When Congress Is Away, the Market Will Play

Anxious investors can take heart: Congress’s August recess begins at the end of this week, which has historically been a good thing for the markets. Michael Ferguson and Hugh Douglas Witte found that “about 90% of the capital gains over the life of the Dow Jones Industrial Average have come on days when Congress is out of session.” The finding could of course be a fluke but Ferguson and Witte found the relationship to be particularly strong when Congress’s approval ratings are lower. They point out that when Congress is in session, companies and investors face “a more uncertain tax and regulatory environment.” (HT: James Altucher) [%comments]

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  1. Sean Herdman says:

    Not surprising given how often Congress is out of session!

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  2. Spooner says:

    Maybe it’s because congressmen are all campaigning, making grandiose promises, and investors believe them.

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  3. David says:

    This really seems to run counter efficient market theory.

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  4. Yoni Levitan says:

    Could this just be an example of data mining?

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  5. Stephan Wehner says:

    The article says “Dow between 1897 and 2004 produced an annualized return of 5.3% when Congress was out of session, in contrast to just 0.4% when it was in session.”

    Would it follow that one might as well close the stock market “when Congress is out of session”. How many days would that be in a year?


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  6. Bobby G says:

    Is it just me or are some of the commenters above not getting the point of this post?

    I think the summary post above caught the key element of this analysis: investment, a practice of strategic risk analysis and opportunism, works best when (at least) market rules are stable. Since Congress has a horrible habit of creating rules to “solve” “problems” in the market (often compounding problems or making problems where there were none before), investors are hesitant to throw money at a company if Congress may make a silly law that will negate most of the investment benefit, either to the company or back to the investors.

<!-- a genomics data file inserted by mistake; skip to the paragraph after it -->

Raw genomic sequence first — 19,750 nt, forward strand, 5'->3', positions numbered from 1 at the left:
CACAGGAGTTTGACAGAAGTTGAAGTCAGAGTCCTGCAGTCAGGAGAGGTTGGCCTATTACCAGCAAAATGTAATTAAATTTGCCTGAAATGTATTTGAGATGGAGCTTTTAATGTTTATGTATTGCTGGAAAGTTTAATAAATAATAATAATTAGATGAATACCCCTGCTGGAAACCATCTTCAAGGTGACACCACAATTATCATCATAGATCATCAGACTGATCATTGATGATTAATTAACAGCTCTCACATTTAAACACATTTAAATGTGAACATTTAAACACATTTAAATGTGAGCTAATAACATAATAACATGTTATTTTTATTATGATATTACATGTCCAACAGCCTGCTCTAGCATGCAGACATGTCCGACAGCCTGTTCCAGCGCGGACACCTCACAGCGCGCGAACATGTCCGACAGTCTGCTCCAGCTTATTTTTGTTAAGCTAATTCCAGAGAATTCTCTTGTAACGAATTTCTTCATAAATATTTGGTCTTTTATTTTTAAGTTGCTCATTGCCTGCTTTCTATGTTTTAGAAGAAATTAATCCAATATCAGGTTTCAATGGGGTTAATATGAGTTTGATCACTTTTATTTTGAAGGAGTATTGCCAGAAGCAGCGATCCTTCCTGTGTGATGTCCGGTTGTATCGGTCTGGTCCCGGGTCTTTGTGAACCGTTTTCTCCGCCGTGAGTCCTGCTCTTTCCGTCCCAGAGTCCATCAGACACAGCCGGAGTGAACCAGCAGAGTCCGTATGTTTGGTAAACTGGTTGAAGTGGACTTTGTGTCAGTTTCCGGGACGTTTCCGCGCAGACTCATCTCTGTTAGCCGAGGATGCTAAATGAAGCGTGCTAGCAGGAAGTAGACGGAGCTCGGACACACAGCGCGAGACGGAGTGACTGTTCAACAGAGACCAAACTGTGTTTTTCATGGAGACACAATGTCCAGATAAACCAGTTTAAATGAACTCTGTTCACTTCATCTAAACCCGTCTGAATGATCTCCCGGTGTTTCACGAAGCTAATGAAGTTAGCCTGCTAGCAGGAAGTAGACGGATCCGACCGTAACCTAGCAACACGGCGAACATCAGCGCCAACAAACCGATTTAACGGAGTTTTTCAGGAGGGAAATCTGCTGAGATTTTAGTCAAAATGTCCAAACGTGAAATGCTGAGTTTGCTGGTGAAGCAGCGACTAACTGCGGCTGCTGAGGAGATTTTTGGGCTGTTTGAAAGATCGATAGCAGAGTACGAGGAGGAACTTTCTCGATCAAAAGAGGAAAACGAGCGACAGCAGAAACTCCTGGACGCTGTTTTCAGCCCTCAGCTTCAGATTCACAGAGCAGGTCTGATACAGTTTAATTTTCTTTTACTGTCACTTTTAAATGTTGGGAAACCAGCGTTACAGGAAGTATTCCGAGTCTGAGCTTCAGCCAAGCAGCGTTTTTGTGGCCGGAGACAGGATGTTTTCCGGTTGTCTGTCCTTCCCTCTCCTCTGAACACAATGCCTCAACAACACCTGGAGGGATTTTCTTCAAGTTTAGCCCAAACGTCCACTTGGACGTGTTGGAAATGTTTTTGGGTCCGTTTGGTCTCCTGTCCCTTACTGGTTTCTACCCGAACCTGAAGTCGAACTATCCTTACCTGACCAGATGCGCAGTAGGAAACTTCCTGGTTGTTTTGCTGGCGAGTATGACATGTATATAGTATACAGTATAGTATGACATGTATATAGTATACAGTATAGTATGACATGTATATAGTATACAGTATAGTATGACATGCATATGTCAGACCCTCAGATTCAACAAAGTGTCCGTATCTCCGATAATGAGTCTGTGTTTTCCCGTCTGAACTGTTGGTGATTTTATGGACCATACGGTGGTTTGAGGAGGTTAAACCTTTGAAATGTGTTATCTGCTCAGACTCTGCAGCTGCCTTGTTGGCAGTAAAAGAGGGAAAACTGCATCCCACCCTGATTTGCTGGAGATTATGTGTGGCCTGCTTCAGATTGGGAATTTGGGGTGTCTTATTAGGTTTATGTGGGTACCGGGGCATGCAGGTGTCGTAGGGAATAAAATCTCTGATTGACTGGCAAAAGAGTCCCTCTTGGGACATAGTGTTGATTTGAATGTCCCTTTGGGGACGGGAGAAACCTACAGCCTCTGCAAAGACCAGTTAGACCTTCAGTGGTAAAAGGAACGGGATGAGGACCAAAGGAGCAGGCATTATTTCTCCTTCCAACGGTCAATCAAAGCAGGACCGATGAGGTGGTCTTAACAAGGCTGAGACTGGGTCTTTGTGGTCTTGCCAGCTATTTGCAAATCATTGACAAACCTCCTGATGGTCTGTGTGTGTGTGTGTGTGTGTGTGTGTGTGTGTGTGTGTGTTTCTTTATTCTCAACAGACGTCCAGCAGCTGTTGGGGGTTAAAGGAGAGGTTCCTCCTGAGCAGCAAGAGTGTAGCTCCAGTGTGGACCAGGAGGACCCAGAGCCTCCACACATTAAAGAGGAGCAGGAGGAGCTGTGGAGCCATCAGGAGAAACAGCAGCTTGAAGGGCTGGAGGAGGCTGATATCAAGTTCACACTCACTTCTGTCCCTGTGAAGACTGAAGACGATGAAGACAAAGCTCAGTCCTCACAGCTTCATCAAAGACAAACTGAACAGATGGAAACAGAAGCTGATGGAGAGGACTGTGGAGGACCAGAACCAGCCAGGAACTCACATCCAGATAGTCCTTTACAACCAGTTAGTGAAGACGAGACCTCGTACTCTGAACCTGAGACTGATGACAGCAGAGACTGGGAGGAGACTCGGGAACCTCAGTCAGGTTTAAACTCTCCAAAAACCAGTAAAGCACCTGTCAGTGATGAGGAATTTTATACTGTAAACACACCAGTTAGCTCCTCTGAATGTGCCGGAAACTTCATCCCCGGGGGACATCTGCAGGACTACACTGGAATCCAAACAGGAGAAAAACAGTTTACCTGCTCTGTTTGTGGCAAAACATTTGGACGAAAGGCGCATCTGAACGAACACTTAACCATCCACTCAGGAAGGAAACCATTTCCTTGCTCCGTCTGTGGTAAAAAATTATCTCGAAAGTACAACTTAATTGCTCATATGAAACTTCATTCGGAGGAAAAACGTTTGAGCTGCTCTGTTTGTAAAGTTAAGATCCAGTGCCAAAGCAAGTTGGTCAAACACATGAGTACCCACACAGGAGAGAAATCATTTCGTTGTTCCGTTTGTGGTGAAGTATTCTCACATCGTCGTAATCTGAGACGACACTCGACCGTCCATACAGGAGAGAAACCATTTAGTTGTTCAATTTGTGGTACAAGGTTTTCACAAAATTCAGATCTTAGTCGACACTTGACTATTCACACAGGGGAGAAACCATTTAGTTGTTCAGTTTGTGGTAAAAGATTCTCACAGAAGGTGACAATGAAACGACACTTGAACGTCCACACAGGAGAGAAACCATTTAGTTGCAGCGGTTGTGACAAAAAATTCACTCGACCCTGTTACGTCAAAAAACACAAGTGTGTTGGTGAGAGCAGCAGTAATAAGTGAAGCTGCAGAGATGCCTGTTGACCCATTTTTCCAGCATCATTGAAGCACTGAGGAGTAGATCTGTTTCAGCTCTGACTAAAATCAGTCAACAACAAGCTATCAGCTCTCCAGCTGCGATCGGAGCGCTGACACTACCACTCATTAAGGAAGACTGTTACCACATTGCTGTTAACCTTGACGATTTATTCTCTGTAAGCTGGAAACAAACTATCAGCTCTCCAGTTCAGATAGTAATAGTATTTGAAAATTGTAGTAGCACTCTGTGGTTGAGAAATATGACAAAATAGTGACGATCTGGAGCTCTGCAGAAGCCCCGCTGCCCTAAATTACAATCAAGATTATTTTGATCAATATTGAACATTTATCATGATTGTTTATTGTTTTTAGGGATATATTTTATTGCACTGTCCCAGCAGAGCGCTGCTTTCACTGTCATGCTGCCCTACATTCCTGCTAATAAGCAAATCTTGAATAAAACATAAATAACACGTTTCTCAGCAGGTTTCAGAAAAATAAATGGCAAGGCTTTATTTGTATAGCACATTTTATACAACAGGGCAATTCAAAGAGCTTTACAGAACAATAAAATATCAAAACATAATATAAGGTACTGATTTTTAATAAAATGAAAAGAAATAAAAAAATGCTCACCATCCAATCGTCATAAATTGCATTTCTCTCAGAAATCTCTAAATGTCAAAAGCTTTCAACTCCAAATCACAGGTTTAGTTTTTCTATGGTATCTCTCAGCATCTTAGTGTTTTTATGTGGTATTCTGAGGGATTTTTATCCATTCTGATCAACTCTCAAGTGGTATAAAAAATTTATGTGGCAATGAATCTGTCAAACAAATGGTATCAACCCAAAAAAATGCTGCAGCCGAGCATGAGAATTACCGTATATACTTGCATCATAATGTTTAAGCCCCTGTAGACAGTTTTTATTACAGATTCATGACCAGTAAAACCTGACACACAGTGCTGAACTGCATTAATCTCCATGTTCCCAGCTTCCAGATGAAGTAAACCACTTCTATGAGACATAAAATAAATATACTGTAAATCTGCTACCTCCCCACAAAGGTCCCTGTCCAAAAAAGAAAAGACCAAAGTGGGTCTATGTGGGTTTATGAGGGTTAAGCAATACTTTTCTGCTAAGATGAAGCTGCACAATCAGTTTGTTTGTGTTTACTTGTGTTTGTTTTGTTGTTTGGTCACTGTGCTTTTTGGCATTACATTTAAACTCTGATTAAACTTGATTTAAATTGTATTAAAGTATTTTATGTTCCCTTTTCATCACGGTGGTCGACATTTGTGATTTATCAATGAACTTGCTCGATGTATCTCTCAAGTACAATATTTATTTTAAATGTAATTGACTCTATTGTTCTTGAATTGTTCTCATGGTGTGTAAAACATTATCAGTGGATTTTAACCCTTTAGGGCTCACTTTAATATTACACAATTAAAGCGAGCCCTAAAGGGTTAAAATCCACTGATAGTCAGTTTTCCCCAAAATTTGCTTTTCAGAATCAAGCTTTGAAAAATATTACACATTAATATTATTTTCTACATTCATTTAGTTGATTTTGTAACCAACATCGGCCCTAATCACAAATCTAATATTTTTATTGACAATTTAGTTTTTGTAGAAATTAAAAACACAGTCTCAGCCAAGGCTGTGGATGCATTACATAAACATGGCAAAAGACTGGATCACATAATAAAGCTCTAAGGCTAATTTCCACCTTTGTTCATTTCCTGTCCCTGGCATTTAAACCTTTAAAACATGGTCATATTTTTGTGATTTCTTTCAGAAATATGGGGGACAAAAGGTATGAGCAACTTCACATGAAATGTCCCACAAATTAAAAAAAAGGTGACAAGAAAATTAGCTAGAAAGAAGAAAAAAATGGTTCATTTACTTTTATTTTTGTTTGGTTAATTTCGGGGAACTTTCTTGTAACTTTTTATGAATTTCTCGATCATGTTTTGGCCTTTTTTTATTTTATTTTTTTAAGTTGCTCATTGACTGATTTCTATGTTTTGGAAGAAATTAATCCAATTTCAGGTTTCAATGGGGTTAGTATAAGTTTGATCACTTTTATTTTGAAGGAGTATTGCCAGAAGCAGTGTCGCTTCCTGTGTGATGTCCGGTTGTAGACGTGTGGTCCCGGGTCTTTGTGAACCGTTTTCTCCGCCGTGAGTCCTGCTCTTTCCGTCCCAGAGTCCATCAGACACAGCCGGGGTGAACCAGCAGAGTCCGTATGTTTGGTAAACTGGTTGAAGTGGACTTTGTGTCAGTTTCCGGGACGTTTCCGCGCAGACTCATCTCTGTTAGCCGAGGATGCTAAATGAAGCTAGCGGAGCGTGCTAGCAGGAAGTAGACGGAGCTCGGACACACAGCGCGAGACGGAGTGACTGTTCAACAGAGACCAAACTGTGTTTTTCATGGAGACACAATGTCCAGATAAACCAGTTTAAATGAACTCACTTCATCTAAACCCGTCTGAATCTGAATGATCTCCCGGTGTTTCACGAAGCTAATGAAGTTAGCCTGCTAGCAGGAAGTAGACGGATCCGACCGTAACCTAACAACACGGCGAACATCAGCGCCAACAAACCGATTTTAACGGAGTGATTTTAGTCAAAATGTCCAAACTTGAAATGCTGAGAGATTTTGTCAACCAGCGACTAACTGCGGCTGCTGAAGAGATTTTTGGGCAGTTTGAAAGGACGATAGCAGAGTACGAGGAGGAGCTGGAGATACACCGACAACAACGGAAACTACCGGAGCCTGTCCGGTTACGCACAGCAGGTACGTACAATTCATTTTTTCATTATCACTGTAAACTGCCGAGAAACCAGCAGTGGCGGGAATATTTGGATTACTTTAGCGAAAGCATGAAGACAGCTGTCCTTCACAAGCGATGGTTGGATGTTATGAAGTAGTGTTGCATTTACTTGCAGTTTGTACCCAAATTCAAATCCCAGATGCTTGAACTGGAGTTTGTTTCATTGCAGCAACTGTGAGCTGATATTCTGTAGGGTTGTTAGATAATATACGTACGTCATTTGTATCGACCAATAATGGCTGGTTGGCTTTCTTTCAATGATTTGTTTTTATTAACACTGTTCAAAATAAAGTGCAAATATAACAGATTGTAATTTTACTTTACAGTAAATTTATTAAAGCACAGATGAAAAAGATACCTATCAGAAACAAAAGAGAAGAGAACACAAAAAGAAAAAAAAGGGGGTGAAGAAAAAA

Once the rules are established, or as I like to say the hurricane has come and gone, investors go about their business trying to rebuild the economy of investing. While they may have been left with a market rife with more inefficiencies, at least now they can identify present-term risk, for a while.

    So David (#3), no, it doesn’t run counter to efficient market theory, it reinforces it… Except in the case of a market failure, markets operate most efficiently when left alone. Granted, no markets these days are without government interference, but at least when that interference is stable the market can try to optimize itself. When the next wave of changes come in, people pull their money out and try to see where everything lands before finding the profitable investments (which may or may not be different from the truly profitable investments, were the government to stay out of the markets).

    And as for Stephan (#5), I hope you mean close the stock market when Congress is in session, not when it is not in session. The point is to grow the value of investments and grow the economy in the process (think about the equation for GDP). Even so, the solution isn’t to make the market adapt even further to the government bureaucracy, it’s to make the government stop messing around with efficient markets.

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  7. Jay says:

    Maybe Congress adds extra/extended sessions when times are tough, so the link would be a spurious one.

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  8. Charlie Asbornsen says:

    Buy on the rumor, sell on the news. Rumors spread in a news vacuum and investors are an optimistic bunch. When congress is in session and passes regulatory legislation, budgets, etc. they take the wind out of the investor’s sails. Or maybe they just make decisions that are so bad that no investor in their right mind could foress them. Except Warren Buffett, of course.

    Stephan, wouldn’t it be better to close Congress when the market was in session?

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